4. Defending the Third Premise
That brings us to the final premise of Wall’s argument. This is one claims that in order to have the requisite sense of self-respect, there must be some concern for moral character. What can be said in favour of this premise?

Not much, really. The case for premise (3) is quite easy to make out. A person’s moral character is understood as that person’s set of traits and dispositions. The person with a good moral character will be responsive to moral reasons, i.e. will be able to identify and act upon that which it is good to act upon. Given this definition, and given our new-found understanding of merited self-respect, it pretty much stands to reason that self-respect requires some concern for moral character. After all, in order to have a merited sense of self-respect, the person will need to be attuned to that which is good or bad, i.e. to identify the projects and aims that are of objective worth and pursue them with vigour.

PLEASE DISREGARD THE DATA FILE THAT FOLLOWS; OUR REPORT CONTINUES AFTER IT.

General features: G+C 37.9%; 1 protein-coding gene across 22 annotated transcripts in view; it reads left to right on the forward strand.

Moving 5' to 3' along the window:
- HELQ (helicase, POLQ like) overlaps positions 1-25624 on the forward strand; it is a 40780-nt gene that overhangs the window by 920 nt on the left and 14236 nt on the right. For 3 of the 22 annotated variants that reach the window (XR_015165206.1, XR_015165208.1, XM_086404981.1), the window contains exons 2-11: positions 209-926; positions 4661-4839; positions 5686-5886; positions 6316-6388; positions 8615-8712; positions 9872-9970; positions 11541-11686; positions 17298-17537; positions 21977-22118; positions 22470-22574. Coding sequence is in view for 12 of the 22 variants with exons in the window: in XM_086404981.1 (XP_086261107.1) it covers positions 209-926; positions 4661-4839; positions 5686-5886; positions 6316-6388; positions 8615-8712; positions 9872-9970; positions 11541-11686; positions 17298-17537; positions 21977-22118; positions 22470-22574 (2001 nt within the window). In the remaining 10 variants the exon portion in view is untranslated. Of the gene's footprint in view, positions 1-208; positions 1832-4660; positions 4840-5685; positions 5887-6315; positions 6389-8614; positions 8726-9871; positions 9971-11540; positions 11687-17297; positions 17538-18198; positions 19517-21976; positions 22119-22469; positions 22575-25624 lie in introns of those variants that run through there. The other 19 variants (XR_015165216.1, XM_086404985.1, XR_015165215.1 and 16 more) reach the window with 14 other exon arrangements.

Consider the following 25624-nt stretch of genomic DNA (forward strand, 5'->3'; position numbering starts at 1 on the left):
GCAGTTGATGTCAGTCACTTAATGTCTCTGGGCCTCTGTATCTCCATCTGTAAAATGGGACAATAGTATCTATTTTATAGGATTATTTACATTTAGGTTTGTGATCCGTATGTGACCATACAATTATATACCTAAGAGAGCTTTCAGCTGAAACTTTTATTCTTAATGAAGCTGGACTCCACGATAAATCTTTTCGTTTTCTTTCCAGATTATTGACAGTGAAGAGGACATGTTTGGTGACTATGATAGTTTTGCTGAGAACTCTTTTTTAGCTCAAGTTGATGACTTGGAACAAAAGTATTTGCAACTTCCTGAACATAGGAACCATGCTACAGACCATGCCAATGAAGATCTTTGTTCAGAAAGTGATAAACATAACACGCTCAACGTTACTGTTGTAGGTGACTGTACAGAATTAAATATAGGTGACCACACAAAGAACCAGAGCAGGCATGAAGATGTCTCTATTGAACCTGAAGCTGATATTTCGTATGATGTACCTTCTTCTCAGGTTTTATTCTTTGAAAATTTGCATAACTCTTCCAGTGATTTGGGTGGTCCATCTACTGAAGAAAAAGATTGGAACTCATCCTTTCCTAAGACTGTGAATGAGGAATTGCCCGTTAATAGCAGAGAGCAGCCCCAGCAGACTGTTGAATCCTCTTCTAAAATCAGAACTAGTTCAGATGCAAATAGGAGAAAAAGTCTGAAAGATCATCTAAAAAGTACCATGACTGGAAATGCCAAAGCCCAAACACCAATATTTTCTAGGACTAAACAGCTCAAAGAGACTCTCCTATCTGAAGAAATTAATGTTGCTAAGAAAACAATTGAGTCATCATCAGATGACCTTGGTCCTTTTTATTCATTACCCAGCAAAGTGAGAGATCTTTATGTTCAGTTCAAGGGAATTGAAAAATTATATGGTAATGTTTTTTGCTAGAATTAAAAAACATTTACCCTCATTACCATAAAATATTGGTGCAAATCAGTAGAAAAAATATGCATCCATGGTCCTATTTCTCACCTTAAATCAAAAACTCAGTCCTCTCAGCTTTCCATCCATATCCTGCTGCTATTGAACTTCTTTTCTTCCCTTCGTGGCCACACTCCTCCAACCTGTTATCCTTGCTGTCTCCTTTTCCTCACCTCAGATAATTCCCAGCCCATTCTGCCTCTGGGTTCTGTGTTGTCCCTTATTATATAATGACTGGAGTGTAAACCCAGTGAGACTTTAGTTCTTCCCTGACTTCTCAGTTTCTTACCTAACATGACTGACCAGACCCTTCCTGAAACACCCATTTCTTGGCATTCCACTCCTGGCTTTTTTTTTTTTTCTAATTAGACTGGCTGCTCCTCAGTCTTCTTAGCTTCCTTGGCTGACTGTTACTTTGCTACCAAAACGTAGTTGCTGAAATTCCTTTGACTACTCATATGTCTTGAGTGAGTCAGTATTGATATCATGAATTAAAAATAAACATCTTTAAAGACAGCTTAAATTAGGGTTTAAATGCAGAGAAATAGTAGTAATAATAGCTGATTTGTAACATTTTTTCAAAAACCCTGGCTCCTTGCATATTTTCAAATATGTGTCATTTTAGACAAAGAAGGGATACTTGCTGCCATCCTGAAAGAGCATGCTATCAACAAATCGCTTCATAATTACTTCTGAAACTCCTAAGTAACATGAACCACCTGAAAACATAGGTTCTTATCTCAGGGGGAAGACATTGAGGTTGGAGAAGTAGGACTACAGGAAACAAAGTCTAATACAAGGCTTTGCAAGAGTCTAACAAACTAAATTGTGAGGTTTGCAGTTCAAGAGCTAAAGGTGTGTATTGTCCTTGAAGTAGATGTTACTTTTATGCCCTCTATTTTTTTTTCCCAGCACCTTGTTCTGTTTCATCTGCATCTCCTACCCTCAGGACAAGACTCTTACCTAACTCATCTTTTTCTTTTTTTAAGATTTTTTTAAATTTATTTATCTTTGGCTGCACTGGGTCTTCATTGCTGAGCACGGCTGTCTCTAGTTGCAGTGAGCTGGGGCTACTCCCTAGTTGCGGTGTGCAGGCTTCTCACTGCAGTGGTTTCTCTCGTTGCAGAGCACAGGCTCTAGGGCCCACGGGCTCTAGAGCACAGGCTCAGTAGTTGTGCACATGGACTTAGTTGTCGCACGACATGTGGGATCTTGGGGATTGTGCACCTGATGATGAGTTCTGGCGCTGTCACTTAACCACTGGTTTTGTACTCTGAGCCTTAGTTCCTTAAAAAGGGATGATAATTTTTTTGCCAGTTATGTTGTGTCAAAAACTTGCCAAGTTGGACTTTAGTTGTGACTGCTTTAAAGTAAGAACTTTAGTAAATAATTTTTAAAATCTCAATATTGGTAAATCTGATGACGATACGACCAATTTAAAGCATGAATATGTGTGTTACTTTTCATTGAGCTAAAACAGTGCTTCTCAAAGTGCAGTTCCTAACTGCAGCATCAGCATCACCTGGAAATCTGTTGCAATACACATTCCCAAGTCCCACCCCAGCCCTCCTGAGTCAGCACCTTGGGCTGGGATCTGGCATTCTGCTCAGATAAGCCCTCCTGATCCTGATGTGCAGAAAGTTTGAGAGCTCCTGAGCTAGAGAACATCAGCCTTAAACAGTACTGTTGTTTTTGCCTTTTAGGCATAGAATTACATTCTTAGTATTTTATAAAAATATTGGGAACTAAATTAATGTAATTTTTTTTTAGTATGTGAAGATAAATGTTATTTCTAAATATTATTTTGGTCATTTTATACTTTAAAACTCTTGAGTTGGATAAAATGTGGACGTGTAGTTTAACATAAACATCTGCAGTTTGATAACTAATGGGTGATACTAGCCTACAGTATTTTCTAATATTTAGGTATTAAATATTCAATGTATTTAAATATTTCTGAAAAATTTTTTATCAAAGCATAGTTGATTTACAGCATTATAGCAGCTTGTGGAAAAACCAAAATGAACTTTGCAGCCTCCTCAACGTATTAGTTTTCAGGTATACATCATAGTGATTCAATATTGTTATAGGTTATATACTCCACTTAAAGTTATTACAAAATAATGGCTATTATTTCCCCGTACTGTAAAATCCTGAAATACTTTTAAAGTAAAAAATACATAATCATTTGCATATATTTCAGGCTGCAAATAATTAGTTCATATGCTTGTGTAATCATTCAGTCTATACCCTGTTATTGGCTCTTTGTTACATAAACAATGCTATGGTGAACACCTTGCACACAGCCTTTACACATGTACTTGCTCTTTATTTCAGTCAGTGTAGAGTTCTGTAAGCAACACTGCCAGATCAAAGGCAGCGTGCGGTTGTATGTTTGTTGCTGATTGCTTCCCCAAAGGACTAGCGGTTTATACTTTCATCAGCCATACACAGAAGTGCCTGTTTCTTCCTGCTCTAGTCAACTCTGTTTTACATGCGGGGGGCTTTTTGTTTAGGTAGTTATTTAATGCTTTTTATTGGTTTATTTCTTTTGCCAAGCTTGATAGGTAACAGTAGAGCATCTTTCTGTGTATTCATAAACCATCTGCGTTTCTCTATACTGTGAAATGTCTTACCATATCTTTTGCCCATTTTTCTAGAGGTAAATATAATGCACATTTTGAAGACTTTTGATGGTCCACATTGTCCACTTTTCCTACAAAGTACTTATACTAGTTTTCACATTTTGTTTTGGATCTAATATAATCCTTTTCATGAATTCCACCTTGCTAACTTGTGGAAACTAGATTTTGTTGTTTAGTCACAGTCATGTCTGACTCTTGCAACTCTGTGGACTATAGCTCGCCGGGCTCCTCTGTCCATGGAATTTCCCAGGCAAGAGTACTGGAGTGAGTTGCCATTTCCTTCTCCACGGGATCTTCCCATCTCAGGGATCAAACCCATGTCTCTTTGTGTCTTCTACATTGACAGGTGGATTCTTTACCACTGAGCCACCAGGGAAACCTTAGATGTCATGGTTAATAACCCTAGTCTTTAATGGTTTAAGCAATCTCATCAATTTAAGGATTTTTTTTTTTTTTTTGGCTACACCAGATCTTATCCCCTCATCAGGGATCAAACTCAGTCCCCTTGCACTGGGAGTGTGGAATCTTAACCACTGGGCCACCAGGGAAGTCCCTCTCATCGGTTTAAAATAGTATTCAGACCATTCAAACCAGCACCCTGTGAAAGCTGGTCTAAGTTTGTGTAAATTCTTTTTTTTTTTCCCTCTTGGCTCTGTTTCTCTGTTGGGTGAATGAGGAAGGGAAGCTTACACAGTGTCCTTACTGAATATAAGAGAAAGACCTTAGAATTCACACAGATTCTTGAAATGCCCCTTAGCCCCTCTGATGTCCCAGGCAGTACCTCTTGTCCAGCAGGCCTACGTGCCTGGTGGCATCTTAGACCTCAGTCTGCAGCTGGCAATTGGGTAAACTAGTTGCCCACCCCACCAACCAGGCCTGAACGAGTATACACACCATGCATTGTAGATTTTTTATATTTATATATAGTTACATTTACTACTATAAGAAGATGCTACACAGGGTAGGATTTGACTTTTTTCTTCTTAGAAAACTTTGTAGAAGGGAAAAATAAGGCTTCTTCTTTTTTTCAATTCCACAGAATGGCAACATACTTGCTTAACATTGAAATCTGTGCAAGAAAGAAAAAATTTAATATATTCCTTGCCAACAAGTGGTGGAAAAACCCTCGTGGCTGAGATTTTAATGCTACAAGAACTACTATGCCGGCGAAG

So that’s it. That’s Wall’s defence of the leap from well-being to the well-lived life, and from their to a concern for self-respect and good moral character. I can’t help but being a little underwhelmed by all this. I’m perfectly willing to accept that well-being encompasses the kind of theory of the good life that Wall imagines, but I don’t quite see how this gets us to the brand of legal moralism he wishes to defend. When it comes to it, he has the following to say:

Accordingly, if people are to live well, they must not only have a good character but also care that they have such a character. And if they have this concern, then they will not be indifferent to the character of the ethical environment in which they and others live. They will want that ethical environment to be supportive of, not inimical to, the development and maintenance of good character. 
(Wall, 2013)